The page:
The presence of the histone hairpin structure in the C. elegansreplication-dependent histone genes indicates that the post-transcriptional regulation of these histone genes is also dependent upon HBP activity. We previously identified the C. elegans HBP homologue on the basis of its sequence similarity to vertebrate HBP(Martin et al., 1997). Sequence conservation between HBPs is highest in the RNA binding domain, and an alignment of HBP sequences in this region, highlighting the conserved residues, is shown in Fig. 1A. Hairpin sequences in the 3′ UTRs of the C. elegans core histone genes deviate at position 11 from the vertebrate hairpin consensus sequence(Fig. 1B)(Marzluff, 1992). At this position, C. elegans hairpin sequences contain a C, whereas the vertebrate sequences contain a U. Uniquely, C11 is absolutely essential for C. elegans HBP RNA binding(Michel et al., 2000), which is indicative of a highly specific interaction between HBP and hairpin RNA. The binding specificity is intrinsic to the C. elegans RNA-binding domain (Michel et al.,2000).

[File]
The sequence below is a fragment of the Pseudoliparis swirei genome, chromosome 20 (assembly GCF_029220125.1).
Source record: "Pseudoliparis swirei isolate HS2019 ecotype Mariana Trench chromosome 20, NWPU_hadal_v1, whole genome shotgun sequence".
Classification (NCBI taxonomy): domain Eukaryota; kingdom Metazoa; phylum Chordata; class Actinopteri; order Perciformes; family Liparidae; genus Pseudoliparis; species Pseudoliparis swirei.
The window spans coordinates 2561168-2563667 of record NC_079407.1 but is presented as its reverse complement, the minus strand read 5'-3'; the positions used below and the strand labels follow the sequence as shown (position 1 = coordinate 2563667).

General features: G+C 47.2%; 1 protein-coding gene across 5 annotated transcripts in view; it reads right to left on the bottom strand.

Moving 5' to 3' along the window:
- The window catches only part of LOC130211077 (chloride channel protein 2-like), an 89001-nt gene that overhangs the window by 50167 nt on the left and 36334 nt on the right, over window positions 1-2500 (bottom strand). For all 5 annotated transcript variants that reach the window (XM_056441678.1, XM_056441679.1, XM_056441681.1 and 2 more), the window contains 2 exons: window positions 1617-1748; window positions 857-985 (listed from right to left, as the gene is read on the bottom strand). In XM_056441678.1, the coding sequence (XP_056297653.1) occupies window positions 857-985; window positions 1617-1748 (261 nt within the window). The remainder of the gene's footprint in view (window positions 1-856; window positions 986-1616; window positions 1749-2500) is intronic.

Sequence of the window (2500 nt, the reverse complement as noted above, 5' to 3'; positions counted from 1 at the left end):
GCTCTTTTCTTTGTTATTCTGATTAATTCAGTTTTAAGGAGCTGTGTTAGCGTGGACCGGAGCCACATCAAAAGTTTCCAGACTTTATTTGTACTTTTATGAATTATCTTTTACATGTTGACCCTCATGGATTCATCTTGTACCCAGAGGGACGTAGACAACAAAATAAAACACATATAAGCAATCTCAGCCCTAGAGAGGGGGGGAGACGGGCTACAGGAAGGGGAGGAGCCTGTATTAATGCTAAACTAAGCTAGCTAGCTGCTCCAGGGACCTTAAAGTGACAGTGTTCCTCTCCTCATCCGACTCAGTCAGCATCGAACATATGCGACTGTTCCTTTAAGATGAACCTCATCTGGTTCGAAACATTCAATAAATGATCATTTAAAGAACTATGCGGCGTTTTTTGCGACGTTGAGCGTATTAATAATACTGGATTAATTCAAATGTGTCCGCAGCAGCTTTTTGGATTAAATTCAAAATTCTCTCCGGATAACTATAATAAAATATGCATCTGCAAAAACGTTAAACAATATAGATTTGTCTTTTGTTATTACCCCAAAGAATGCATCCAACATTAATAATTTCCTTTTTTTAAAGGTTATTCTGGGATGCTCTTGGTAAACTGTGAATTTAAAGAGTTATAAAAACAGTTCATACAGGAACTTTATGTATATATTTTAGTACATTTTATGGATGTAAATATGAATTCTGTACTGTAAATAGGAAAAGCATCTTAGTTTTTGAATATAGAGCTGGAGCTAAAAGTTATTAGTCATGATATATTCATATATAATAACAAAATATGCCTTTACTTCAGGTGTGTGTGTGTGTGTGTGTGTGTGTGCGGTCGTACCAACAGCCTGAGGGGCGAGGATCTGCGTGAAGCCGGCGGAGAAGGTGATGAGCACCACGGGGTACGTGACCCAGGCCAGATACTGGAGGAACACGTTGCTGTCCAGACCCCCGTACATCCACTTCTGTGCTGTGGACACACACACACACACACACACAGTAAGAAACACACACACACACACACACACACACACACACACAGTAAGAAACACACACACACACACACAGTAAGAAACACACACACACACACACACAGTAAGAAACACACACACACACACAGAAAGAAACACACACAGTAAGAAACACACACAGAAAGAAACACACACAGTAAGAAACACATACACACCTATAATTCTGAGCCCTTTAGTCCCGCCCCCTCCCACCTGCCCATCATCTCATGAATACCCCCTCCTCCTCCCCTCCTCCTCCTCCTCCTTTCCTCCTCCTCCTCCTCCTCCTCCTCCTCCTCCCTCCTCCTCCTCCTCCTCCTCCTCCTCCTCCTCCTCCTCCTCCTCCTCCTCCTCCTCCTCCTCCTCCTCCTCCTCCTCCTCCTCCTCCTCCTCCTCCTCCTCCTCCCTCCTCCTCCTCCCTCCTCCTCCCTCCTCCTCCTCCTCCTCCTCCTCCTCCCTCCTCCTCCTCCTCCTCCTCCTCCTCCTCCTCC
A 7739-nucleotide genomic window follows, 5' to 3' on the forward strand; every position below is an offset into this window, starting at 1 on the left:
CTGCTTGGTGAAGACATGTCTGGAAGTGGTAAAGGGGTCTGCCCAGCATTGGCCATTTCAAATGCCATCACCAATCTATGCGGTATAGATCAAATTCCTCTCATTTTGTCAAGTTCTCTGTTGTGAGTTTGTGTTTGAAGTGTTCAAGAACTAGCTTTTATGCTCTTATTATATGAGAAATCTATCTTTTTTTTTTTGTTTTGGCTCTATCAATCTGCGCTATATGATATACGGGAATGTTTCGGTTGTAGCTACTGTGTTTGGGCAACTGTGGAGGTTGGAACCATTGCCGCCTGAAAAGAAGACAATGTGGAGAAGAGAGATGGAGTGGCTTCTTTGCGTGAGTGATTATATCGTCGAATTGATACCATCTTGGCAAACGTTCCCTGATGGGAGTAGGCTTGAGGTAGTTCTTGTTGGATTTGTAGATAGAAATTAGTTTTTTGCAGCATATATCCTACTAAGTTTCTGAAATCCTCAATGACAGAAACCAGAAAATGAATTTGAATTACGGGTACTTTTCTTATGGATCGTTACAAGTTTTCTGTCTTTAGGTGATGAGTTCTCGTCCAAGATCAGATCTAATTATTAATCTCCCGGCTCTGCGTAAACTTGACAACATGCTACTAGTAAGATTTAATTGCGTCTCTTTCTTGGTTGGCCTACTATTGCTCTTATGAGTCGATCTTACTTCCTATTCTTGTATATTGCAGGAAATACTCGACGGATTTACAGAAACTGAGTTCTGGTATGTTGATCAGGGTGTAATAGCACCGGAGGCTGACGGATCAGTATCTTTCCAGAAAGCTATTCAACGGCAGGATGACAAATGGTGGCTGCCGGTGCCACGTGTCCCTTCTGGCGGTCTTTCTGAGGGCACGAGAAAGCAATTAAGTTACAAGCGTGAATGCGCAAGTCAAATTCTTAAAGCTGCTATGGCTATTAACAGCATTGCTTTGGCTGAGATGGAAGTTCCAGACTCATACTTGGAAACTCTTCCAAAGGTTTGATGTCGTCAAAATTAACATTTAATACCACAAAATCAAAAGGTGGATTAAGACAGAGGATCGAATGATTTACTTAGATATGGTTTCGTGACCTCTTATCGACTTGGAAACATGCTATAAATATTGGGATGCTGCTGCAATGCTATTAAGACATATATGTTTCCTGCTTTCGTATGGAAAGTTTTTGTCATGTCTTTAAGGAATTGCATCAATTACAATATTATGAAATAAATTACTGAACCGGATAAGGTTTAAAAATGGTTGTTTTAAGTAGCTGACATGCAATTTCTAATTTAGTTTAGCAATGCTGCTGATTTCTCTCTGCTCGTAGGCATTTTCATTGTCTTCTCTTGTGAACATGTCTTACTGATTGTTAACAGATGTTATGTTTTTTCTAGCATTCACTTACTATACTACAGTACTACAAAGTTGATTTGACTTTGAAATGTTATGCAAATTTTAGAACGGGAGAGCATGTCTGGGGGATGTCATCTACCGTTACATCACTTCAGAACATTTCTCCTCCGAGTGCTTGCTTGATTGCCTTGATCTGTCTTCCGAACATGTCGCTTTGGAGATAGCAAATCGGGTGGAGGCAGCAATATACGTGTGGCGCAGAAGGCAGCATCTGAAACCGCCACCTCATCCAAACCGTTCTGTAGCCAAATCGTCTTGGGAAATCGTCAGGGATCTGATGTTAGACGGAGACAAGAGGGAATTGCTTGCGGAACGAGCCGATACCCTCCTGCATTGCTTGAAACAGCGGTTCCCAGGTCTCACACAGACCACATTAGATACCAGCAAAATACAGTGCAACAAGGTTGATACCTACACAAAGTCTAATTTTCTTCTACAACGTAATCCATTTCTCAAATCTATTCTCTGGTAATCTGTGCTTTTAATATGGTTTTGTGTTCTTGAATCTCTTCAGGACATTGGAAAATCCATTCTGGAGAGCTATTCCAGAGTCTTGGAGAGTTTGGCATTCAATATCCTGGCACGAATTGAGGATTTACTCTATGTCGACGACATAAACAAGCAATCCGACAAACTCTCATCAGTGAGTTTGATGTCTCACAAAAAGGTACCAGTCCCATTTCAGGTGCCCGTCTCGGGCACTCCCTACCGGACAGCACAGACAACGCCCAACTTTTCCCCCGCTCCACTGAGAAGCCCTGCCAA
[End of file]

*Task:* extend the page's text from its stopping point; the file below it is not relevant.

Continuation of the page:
Here, we analyse HBP expression during C. elegans development,using a HBP promoter-green fluorescent protein (GFP) fusion construct, and investigate the role of HBP during C. elegans development, using RNA-mediated interference (RNAi) (Fire et al., 1998) to deplete the endogenous levels of HBP during both embryonic and postembryonic development. Reducing HBP function in this way results in a decrease in histone protein levels and defects in mitosis associated with improperly condensed chromosomes, confirming its proposed role in regulating histone biosynthesis. An identical defect was observed in embryos depleted of histones H3 and H4 using RNAi. These data demonstrate that HBP is an essential component required for the correct regulation of histone biosynthesis during C. elegans development.